• Sent to Congress in Jan. 1790 showing America was in millions of dollars in debt. 2/3 from Fed. Gov’t and 1/3 states
  • A plan to establish the country’s credit while at the same time gaining support of the upper class
  • Wanted to assume all State to help UNITE the Nation
the whiskey rebellion
The Whiskey Rebellion
  • To fix state debts, Congress imposed a federal excise tax on domestically produced whiskey
    • March 1791
  • Western PA farmers
    • earned a little cash income by turning their surplus grain (which was too bulky to ship) into compact corn liquor for sale
    • viewed the excise tax as an unfair levy
  • July 1794- A mob of frontier farmers attacked U.S. marshals who had come west to serve summonses on 60 people for nonpayment of the tax
the whiskey rebellion cont1
The Whiskey Rebellion (cont.)
  • Washington and Hamilton decided to crush this Whiskey Rebellion forcefully
    • Demonstrate that citizens must obey federal law
  • Almost 13,000 militiamen marched west and rounded up rebellious farmers
    • 20 were sent to Philadelphia for trial
    • 2 received death sentences
      • Later Washington pardoned them
the united states in a wider world 1789 1796
The United States in a Wider World, 1789-1796
  • Introduction
    • After 1793, the political polarization created by Hamilton’s financial policies became even more pronounced as Americans argued over foreign policy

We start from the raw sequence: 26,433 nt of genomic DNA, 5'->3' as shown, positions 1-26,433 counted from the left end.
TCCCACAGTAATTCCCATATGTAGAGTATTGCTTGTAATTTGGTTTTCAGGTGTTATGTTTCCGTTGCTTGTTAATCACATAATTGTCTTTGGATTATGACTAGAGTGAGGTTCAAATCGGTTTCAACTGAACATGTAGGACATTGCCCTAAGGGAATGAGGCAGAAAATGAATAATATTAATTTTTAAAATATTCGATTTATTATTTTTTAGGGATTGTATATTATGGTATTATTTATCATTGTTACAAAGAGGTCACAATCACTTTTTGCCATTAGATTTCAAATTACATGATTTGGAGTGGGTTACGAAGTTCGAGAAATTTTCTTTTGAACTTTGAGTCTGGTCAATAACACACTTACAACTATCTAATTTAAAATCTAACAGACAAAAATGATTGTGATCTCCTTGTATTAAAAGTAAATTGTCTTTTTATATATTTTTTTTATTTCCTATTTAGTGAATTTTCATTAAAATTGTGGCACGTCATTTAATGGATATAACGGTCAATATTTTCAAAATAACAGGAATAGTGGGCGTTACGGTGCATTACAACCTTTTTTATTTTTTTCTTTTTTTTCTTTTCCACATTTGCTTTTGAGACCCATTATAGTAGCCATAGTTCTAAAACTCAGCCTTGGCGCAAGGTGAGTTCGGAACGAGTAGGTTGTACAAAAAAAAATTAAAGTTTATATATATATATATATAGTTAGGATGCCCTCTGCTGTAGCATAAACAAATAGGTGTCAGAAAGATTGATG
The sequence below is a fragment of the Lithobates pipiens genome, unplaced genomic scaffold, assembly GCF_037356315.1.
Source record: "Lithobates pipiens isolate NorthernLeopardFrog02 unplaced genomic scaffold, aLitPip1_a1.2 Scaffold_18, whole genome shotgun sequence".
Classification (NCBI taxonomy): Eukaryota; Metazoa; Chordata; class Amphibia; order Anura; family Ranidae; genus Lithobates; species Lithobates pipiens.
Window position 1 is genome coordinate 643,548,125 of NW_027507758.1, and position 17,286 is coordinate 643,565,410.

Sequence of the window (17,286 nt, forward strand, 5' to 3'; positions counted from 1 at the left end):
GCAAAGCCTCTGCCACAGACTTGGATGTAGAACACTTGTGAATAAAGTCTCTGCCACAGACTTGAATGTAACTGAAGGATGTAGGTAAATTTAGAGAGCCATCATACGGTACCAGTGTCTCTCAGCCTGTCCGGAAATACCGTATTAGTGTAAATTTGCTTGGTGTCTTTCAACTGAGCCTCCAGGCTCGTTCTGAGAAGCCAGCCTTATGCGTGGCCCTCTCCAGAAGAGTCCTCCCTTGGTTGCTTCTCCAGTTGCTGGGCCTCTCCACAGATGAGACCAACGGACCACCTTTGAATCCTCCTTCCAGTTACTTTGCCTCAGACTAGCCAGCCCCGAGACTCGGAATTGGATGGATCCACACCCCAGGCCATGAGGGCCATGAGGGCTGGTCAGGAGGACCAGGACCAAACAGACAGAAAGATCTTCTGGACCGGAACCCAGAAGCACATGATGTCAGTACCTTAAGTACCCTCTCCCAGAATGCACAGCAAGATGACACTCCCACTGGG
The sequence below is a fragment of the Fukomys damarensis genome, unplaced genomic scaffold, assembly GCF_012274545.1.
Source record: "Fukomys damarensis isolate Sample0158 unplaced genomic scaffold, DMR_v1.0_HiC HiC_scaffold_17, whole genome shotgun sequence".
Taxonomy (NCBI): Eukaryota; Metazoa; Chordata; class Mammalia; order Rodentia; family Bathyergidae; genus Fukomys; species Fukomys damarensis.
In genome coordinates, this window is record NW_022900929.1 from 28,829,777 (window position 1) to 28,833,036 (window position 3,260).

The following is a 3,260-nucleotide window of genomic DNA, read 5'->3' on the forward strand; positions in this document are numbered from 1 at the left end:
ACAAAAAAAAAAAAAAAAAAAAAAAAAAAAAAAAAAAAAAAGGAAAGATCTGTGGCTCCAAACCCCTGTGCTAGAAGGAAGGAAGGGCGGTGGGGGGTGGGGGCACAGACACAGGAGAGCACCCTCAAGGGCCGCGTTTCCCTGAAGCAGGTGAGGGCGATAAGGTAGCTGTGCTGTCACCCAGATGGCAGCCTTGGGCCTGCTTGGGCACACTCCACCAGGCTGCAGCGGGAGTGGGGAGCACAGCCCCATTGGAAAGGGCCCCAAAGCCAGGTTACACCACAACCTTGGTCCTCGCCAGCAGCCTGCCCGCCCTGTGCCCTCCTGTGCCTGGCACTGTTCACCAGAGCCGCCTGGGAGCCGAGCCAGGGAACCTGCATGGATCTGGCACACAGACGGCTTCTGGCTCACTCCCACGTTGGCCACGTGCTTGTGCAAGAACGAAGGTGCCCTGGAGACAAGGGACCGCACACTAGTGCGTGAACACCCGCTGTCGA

• FEDERALITST Vs. DEMONCRATIC- REPUBLICANS
spanish power in western north america
Spanish Power in Western North America
  • In the late 18th century, Spanish ambitions to dominate much of North America revived
    • Spain had “REGAINED” Florida after the Revolution and the TREATY of PARIS
    • Spain built new presidios in what is now northern Mexico, NM, and TX
      • Stationed more troops throughout the area
    • It also spread its settlements from Mexico up the coast of CA
      • Spain hoped to control trade with Asia
      • Also hoped to possess the Pacific Northwest
        • Both of which were being challenged by the Russians, British, and Americans
spanish power in western north america cont
Spanish Power in Western North America (cont.)
  • What may have helped the most was the unwitting spreading of epidemic diseases
    • Reduced native populations from about 72,000 in 1770 to about 1,800 by 1830
challenging american expansion 1789 1792
Challenging American Expansion, 1789-1792
  • The greatest dangers to the United States in the trans-Appalachian west lay in British and Spanish assistance to Native Americans
    • Native Americans were resisting settlers moving in
    • Spain and G.B. were attempting to detach the region from the rest of the United States
  • Between 1791 and 1796, VT, KY, and TN were admitted as new states
    • A way to counter the Spanish and British
challenging american expansion 1789 1792 cont
Challenging American Expansion, 1789-1792 (cont.)
  • Both whites and Native Americans rejected Washington’s efforts to “civilize” and integrate the eastern tribes into white society
  • The govt. instead continued to pressure the Indians to cede their lands and move farther west
france and fractional politics 1793
France and Fractional Politics, 1793
  • 1789=French Revolution began
    • Almost all Americans were initially sympathetic
    • When the revolution became more radical and France went to war with GB, Spain, and other European monarchies, opinion in the USA divided
      • Western settlers and southern land speculators hoped a French victory would leave GB and Spain too weak to keep stirring up Indians on America’s frontier
      • Northeastern merchants, shippers, and seamen were dependent on trade with England and feared a pro-French foreign policy would lead to British retaliation against U.S. commerce